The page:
Although he was drafted by the Milwaukee Bucks, Dirk Nowitzki played his entire 21 years in the NBA with the Dallas Mavericks. Nowitzki made himself plenty of money playing basketball for a living, but he could’ve been nearly $200 million richer had he left the Mavericks.
Dirk Nowitzki’s legendary career
Playing in Germany, Dirk Nowitzki was a relatively unknown player heading into the 1998 draft. He had drawn some comparisons to Larry Bird, but his overall game was in question due to the level of competition he was up against.
Nowitzki, a 7-footer with a strong outside game, was selected by the Milwaukee Bucks with the ninth overall pick in the 2018 NBA draft, but was immediately drafted in a package deal involving Robert ‘Tractor’ Traylor who was taken by the Mavs at No. 6.
Nowitzki went on to play 21 seasons in the NBA – all for the Mavericks – and was a 14-time NBA All-Star. He was the league’s MVP in the 2006-07 season when he averaged 24.6 points and 8.9 rebounds per game. In the 2010-11 season, he led the Mavs to the NBA title where he was also named Finals MVP. In his career, the sure-fire future Hall of Famer averaged 20.7 points and 7.5 rebounds per game.
Nowitzki stayed loyal to the Dallas Mavericks
Throughout his career, Nowitzki showed that being comfortable in a situation and being loyal were more important than making as much money as possible. He proved that to be the case when he became a free agent in 2014.
In July of 2014, Nowitzki hit the free-agent market and was heavily pursued. It was widely reported that both the Los Angeles Lakers and the Houston Rockets offered Nowitzki maximum contracts, but he turned them down instead to accept a deal worth $25 million over three years. Marc Stein of ESPN reported Nowitzki took much less to help keep the Mavericks competitive and to help Chandler Parsons ink a three-year deal worth $46 million.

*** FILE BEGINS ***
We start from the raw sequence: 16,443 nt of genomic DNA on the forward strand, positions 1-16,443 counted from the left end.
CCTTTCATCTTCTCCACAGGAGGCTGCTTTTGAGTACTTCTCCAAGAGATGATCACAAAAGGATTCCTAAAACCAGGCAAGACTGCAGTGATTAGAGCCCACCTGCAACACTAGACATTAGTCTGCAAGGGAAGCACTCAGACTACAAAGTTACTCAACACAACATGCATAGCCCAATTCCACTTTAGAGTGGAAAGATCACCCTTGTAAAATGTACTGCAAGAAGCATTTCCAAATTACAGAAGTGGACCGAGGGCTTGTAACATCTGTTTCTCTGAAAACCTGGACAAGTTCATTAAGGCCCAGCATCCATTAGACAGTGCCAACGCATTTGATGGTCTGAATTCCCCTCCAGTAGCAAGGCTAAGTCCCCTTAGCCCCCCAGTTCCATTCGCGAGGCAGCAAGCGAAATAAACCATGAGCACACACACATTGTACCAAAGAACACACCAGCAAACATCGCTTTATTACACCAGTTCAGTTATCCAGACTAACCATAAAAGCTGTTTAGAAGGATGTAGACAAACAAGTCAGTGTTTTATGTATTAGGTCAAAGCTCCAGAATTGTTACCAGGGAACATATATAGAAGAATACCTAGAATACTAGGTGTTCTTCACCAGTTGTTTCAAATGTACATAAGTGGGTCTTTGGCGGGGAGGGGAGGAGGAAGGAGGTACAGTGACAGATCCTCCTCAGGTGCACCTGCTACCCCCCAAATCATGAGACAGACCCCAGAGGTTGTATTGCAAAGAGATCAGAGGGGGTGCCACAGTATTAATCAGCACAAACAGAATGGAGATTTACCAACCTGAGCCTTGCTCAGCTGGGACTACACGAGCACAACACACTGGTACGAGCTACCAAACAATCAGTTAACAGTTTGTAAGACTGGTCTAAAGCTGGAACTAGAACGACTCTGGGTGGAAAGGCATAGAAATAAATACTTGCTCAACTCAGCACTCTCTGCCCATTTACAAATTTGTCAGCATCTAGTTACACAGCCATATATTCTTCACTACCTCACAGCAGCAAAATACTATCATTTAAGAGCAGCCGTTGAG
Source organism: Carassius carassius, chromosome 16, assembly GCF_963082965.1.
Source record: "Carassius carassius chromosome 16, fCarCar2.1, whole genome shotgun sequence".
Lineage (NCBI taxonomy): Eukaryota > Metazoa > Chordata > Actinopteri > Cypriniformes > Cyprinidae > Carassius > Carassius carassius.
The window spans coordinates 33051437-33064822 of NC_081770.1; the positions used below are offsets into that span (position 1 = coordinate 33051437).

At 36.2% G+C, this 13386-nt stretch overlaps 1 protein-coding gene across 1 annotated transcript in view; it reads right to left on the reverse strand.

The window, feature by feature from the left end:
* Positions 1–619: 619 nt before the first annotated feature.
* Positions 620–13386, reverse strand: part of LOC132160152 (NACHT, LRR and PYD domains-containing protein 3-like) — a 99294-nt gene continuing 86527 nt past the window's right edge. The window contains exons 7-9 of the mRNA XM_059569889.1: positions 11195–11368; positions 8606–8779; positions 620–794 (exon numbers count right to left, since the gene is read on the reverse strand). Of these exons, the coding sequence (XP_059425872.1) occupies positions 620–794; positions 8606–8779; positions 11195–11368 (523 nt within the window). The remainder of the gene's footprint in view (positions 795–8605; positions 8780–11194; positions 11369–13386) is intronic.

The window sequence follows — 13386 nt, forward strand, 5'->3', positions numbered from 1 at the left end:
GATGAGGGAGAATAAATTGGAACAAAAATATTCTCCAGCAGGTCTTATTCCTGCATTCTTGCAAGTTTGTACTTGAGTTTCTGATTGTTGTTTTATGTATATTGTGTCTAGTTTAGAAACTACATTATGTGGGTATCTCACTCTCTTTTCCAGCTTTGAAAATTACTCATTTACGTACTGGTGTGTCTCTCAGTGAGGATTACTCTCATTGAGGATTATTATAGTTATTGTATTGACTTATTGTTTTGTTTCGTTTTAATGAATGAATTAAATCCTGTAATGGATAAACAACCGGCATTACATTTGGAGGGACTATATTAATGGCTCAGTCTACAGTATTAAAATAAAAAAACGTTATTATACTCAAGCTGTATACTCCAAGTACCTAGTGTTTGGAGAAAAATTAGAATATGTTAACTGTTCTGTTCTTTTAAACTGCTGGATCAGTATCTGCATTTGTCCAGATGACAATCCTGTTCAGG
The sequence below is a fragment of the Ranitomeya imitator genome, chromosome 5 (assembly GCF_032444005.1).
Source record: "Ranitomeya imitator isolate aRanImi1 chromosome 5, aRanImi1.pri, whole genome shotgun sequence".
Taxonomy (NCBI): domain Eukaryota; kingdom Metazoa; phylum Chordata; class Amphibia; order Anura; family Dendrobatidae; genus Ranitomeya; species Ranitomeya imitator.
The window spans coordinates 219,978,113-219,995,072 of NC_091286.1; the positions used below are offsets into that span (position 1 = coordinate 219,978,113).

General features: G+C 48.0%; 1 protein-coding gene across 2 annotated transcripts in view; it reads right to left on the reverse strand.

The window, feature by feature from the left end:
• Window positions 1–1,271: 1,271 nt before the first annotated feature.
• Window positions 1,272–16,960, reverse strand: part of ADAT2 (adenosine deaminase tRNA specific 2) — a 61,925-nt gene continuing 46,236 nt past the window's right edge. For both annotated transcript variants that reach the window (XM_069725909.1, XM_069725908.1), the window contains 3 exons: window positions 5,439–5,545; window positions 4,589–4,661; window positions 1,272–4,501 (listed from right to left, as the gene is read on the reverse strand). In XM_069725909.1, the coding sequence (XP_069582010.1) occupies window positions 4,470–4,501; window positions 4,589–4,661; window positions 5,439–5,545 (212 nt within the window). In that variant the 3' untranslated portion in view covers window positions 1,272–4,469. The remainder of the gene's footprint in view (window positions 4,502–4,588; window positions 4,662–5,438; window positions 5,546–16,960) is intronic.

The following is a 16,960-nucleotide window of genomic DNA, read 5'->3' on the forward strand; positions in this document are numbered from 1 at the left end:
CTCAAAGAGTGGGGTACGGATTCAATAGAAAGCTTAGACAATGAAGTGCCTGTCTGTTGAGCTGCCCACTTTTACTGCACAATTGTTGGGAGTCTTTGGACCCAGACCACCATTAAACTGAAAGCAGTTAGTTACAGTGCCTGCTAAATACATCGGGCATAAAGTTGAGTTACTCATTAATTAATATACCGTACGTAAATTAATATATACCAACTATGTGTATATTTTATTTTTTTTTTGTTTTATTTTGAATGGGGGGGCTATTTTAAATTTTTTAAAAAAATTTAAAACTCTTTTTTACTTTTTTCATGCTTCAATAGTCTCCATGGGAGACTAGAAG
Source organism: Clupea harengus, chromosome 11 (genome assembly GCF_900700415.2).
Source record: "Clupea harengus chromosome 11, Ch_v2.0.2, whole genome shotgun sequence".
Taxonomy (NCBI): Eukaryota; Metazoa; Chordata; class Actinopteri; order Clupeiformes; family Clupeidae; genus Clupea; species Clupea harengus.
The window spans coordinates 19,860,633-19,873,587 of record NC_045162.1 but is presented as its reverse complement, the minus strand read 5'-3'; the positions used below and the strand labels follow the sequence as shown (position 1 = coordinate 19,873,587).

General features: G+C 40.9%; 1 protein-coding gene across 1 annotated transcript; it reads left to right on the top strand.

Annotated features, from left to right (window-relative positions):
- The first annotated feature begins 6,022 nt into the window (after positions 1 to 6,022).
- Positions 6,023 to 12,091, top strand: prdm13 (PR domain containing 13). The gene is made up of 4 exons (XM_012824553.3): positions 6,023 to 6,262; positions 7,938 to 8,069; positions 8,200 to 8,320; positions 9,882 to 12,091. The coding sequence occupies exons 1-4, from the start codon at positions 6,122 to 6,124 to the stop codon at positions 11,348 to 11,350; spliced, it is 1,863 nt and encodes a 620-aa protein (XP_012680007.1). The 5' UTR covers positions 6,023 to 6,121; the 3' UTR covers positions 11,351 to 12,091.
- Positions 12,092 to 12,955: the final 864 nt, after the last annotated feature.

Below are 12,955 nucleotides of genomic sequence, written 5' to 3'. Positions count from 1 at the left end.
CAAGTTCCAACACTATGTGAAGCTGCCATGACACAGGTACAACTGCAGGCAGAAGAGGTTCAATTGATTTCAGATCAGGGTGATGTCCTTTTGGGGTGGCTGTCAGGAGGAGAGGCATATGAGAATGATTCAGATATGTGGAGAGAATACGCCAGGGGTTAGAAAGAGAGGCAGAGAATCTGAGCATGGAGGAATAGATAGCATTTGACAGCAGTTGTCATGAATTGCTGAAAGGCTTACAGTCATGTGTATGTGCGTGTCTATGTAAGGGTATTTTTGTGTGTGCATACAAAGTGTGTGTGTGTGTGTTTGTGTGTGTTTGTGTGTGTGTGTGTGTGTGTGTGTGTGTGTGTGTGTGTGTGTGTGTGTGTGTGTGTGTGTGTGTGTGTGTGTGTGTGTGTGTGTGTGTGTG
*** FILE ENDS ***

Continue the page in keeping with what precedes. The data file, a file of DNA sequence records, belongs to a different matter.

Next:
In 2017, Nowitzki did it again, agreeing to a two-year deal worth $10 million to remain in Dallas. According to a 2017 article in Business Insider, Nowitzki agreed to an extension in 2006 with two years left on his deal. Had he not done that, he would’ve been able to ink a max deal for $158 million in 2008 as a 10-year veteran. Had he not opted out of that max deal, he could’ve been eligible for another max deal in 2014 worth up to $239 million. Instead, he took much smaller deals and made $220 million-plus in his career as opposed to roughly $440 million.
Mavericks owner Mark Cuban returns the loyalty
In 2019, Dallas Mavericks owner Mark Cuban met with Dirk Nowitzki, who had been recently retired. The two have a very strong relationship and during Nowitzki’s retirement ceremony, Cuban had promised to Nowitzki would have a job for life with the Mavs and he would also put “the biggest, most badass statue ever” of Nowitzki in front of the arena.
Cuban also said he didn’t speak specifically about what type of role his former player would have with the team. Cuban has previously told Nowitzki that the possibilities were numerous. “That didn’t come up because I’ve already told him it’s an open door, whatever he wants. So he’s still trying to figure that out.”
For 21 years, Nowitzki helped Cuban, the Mavericks and the city of Dallas with his unselfishness. That favor is about to get returned to the big man.